Autos drive steel mills into black

August 13, 1994|By Bloomberg Business News

WASHINGTON -- Steel shipments by U.S. steel mills in the first half of 1994 rose to their highest level in 13 years, paced by prolific demand from automakers, an industry group reported yesterday.

Shipments in the period jumped 5.8 percent to 46.9 million tons from 44.3 million tons a year ago, making it the highest six-month total since 1981, the American Iron and Steel Institute said in its monthly report.

The yearlong boom in demand for steel, which many analysts say could last through 1996, continued in June, AISI said.

June steel shipments increased 7 percent to 8.3 million tons from 7.8 million tons in the same month last year.

After years of steep losses and layoffs, the American steel industry has come back strong in 1994, parlaying resurgent demand and price increases into profits. Most steelmakers are producing at or near capacity in a year that most analysts have described as the best economic climate for steel in two decades.

Demand is so strong that some producers are rationing steel, giving their largest customers priority, analysts say. A number of steelmakers, such as Bethlehem Steel Corp., are purchasing copious amounts of imported semi-finished steel to meet the demand and fill production gaps created by scheduled blast furnace repairs or capital projects.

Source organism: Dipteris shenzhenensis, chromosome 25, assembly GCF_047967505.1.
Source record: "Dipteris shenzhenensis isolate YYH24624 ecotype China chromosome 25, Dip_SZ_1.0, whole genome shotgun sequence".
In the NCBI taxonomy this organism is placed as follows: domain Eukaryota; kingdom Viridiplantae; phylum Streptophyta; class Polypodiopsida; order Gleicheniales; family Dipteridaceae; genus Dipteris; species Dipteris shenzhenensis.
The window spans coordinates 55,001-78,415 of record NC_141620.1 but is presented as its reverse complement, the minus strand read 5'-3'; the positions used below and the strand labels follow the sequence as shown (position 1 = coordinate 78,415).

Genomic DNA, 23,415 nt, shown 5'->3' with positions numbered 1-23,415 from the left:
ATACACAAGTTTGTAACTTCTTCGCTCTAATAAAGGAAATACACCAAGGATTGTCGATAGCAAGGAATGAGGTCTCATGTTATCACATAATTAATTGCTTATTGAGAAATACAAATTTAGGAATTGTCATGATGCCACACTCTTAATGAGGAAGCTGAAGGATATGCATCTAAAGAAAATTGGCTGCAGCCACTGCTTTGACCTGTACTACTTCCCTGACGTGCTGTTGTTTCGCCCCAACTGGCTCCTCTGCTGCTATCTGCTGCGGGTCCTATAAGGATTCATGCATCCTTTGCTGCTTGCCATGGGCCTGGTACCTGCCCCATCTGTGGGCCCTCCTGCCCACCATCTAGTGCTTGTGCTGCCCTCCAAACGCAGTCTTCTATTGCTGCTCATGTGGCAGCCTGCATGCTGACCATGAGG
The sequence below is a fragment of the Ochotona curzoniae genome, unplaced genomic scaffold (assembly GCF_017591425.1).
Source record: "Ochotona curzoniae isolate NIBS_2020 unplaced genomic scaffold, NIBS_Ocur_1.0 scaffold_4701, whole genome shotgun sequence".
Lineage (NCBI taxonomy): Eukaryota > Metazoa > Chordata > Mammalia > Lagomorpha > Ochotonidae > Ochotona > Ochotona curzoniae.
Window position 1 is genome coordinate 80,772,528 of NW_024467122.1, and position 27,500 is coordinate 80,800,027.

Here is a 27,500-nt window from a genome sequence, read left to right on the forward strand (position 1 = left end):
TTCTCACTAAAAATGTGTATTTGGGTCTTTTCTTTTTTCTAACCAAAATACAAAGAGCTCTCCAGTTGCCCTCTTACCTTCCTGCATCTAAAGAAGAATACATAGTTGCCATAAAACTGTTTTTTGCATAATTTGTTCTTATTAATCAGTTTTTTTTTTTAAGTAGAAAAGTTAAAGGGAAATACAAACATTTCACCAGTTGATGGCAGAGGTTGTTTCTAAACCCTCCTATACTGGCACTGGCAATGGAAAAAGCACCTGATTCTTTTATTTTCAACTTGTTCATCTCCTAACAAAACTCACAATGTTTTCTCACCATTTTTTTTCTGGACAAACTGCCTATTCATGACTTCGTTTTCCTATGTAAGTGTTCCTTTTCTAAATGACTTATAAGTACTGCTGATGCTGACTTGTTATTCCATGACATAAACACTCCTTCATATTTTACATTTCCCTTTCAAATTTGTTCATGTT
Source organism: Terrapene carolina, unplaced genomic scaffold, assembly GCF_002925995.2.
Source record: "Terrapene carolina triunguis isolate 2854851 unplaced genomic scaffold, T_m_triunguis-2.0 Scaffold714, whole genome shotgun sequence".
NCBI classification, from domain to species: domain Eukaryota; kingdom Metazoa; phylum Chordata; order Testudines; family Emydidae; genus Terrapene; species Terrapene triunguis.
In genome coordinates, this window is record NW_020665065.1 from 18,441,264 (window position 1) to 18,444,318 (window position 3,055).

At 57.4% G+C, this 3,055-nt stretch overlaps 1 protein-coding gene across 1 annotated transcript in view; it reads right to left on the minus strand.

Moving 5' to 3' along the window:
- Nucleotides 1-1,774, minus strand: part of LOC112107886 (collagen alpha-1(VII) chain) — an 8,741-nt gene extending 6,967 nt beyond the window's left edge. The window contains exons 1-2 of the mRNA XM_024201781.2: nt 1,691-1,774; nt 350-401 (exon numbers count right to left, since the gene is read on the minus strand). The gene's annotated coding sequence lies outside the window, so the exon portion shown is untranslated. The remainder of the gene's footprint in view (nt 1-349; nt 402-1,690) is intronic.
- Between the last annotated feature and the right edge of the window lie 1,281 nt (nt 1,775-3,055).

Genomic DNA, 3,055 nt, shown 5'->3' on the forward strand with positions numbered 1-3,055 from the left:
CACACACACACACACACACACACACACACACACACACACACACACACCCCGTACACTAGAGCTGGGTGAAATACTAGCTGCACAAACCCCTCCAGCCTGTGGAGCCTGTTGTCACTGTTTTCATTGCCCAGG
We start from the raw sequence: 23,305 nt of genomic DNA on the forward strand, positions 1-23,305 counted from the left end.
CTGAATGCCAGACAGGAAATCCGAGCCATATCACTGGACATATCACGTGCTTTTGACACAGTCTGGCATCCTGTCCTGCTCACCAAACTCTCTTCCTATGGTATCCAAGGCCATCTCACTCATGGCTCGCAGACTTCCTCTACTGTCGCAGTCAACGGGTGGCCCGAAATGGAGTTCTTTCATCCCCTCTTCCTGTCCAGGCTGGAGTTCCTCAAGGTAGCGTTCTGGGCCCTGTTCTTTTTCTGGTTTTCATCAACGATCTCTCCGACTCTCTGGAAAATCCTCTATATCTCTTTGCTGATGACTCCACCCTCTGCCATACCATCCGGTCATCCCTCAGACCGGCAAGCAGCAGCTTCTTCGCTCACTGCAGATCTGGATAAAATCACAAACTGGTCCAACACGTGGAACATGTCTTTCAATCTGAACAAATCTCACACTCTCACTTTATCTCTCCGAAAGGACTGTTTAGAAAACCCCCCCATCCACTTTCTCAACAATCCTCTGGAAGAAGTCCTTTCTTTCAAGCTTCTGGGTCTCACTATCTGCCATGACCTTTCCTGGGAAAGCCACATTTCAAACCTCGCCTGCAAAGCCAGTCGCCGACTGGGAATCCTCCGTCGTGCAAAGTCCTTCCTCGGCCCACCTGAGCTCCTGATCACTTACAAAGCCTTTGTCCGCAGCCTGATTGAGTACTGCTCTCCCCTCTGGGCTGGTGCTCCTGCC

Bethlehem's Sparrows Point Division in Baltimore County has been importing semi-finished steel to help supply its Burns Harbor, Ind., mill, where the blast furnace is undergoing refurbishing.

Heavy demand from automakers continues to drive the steel industry, AISI said yesterday.

In the first half of 1994, steel shipments to the automotive industry soared 17.1 percent from the same period last year.

Six-month shipments to the construction industry rose 7.8 percent; shipments for machinery, industrial equipment and tools were up 7.4 percent and shipments to makers of appliances and cutlery rose 5.4 percent, AISI said.

Analysts and industry executives have been saying for months that U.S. steel shipments would exceed 90 million tons this year. In 1993, U.S. steel mills shipped 89 million tons.

Virtually every major American steelmaker made money in the second quarter, including the five-largest producers: USX-U.S. Steel Group, Bethlehem, LTV Corp., National Steel Corp. and Inland Steel.

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